Trainers Riding Their Student's Horse
 
 

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Trainers Riding Their Student's Horse

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  • Horse trainer says to keep doing lessons
  • HORSE TRAINER QUOTE STUDENT

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    09-13-2012, 11:32 AM
  #1
Green Broke
Trainers Riding Their Student's Horse

This is more of a question than anything. For those of you who ARE trainers, I would really like your input, but students...please chime in too.

The stable that I grew up at in Southern California had 2 AMAZING trainers. Of course one was WP and the other H/J. But they were great friends and shared philosophies and sometimes could sub well for each other if needed. One great thing that they both did was ANY time a new student came in with their own horse, or a student bought a new horse, etc, the trainers would hop on and take it for a spin. The reason, they wanted to get to know the horse too so that in lesson they would know what issues were actually the HORSE and which were actually the STUDENT. It also put an end to the whining of "but my horse is doing this, or my horse is doing that, it's my horse's fault."

Anyway, of course I grew up thinking this is what trainers did. Sadly I have YET to find a trainer who will hop onto to Cinny for even 5 minutes! Not the very reputable and pricey dressage trainer I started with, Not the EXTREMELY price clinician who gave her clinics as a series of 45 minute private lessons who rode each horse, but mine...for the first 15 minutes. And non of the other sudo, call themselves a trainer but not sure if they were people that have come after. Even my current trainer who is sort of a "middle of the line" sort of trainer..but she has an excuse, she is recovering from a stress fracture in her ankle and can't ride any horse. But she recently lost a bit of respect when I told her about the saddle fitter telling me my saddle isn't right...she shook her head and laughed and said she new all along. So why the heck did she never say a word? But I digress.

So which is normal? Which should I expect? Should I expect any reputable trainer I work with to hop on Cinny for at least 1 or 2 times around the arena so that they feel the way he goes into the bridle and the way he throws you into your post? And how do I ask a trainer. There have been times that Cinny has been particularly MOUTHY and throwing his head around...which if I follow his head with my hands they move a lot. So I got yelled at to keep my hands quiet but when I did he got worse and he ended up popped in the mouth constantly with the bit because I was "holding my hands quiet".....this trainer even said this was better, but I don't think Cinny thought so. I just wanted to scream YOU GET ON AND SEE WHAT HE'S DOING...it's not just me! But I didn't.

Is it appropriate to ask your trainer to get on your horse. And what is a respectful way to be a bit insistent that they do? I'm not trying to blame all my problems on Cinny, but when a trainer puts me on a lesson horse and then keeps saying "I don't know why you don't ride this quietly on your own horse."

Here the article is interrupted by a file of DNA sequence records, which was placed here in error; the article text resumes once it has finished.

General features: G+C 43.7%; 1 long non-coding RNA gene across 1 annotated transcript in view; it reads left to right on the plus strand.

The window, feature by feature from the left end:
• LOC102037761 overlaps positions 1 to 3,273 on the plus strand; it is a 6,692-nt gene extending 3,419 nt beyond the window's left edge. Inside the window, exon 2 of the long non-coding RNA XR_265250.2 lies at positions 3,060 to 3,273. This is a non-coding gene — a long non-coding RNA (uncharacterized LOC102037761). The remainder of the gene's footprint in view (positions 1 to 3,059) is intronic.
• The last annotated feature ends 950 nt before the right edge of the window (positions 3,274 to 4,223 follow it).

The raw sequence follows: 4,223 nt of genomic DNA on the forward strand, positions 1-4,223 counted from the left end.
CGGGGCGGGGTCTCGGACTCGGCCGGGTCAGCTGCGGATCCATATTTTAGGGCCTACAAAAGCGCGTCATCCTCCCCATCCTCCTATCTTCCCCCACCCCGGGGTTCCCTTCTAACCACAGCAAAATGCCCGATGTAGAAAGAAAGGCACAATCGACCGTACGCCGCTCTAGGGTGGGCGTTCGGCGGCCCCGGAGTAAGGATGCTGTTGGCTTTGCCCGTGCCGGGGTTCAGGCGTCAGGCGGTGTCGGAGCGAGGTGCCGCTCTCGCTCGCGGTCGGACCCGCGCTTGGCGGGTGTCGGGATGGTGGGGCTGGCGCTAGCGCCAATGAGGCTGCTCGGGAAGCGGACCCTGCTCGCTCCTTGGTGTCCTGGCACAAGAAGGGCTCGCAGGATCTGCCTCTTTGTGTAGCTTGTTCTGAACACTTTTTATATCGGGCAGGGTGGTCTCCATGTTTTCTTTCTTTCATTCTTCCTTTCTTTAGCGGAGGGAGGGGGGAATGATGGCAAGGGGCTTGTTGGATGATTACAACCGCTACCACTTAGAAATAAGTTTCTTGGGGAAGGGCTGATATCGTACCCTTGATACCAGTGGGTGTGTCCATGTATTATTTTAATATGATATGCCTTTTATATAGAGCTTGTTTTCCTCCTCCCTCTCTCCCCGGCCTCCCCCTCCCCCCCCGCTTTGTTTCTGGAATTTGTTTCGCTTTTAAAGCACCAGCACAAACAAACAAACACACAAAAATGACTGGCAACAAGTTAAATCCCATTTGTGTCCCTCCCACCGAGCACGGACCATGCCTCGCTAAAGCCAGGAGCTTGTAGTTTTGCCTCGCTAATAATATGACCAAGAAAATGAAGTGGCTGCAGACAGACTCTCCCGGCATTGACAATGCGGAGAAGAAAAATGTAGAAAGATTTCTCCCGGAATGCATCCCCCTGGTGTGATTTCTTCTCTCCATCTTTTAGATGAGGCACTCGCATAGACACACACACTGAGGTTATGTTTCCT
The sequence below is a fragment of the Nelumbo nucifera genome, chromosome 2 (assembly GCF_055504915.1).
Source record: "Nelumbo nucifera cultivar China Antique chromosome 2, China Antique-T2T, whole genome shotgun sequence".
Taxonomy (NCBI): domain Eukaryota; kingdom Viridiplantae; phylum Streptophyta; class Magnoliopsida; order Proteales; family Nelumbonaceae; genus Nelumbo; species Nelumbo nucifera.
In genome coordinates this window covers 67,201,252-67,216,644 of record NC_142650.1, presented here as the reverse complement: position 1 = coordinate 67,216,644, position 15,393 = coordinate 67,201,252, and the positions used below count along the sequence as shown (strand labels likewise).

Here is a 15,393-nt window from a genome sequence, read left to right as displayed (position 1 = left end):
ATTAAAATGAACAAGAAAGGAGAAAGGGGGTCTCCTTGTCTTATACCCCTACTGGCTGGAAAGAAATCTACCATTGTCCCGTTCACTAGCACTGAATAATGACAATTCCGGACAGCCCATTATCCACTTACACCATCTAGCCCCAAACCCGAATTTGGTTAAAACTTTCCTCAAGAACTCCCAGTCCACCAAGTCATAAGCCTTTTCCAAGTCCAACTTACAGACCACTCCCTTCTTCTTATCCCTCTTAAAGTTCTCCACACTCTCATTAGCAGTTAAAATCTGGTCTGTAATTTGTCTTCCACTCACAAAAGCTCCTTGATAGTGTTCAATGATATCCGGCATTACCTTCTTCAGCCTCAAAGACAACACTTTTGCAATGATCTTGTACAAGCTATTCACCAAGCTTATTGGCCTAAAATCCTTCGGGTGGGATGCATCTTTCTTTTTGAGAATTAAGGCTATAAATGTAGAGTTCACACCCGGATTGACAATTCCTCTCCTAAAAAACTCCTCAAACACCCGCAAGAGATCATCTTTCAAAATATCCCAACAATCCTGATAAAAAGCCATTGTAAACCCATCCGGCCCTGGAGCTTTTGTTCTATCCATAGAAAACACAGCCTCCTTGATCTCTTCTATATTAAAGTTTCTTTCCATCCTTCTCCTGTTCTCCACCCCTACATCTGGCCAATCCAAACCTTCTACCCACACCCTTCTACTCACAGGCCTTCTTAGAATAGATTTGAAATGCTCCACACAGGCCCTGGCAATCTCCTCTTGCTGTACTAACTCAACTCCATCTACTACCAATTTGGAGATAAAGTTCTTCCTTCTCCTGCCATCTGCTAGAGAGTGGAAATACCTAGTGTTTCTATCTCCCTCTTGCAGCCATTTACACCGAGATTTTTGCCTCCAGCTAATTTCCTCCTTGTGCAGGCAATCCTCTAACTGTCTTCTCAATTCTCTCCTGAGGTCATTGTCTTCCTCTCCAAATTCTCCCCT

How can a trainer teach me how to fix little problems in my horse when they don't have any experience of what it is like to ride my horse?

Oh and this is a fun example to share too.... My current trainer said I don't put near enough leg on my horse and that is why he won't round or go into the bridle. She is constantly telling me to squeeze squeeze squeeze...which you HAVE to do with her lesson horses to even keep them in a trot. Cinny has extremely sensitive flanks and the result is, Cinny rushes forward or worse, breaks off into a hand gallop with more than a mere tickle of your calf...which then is my fault for not holding him in. Sigh.
     
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    09-13-2012, 11:41 AM
  #2
Yearling
I don't see the point of an instructor riding your horse. Chances are they won't have any problems getting the horse to do whatever it is they are asking the horse to do. Their job is to give you the skills to ride your horse.

Whether the instructor can ride your horse or not is irrelevant. You need to ride your horse.

Now, if your horse doesn't have the skills yet and you don't have the experience to teach him said skills then you need to send him to a trainer.

So, is the person you are working with a riding instructor or a horse trainer? If she is a horse trainer, then, yes, I would expect her to be riding the horse. If she is a riding instructor, I would never expect her to get on your horse.

LOL, is that clear as mud?? LOL
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    09-13-2012, 11:43 AM
  #3
Showing
I've been on every one of my students horses. I like to have a feel of how they work, what they do/don't know, how they respond to pressure and being corrected, etc. It then makes it easier to say if it is a rider or horse issue and get it fixed.

I also ride if a horse is off in any way (not lame of course) because I get as much if not more from feel than watching.
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    09-13-2012, 11:46 AM
  #4
Green Broke
Quote:
Originally Posted by Sahara    
I don't see the point of an instructor riding your horse. Chances are they won't have any problems getting the horse to do whatever it is they are asking the horse to do. Their job is to give you the skills to ride your horse.

Whether the instructor can ride your horse or not is irrelevant. You need to ride your horse.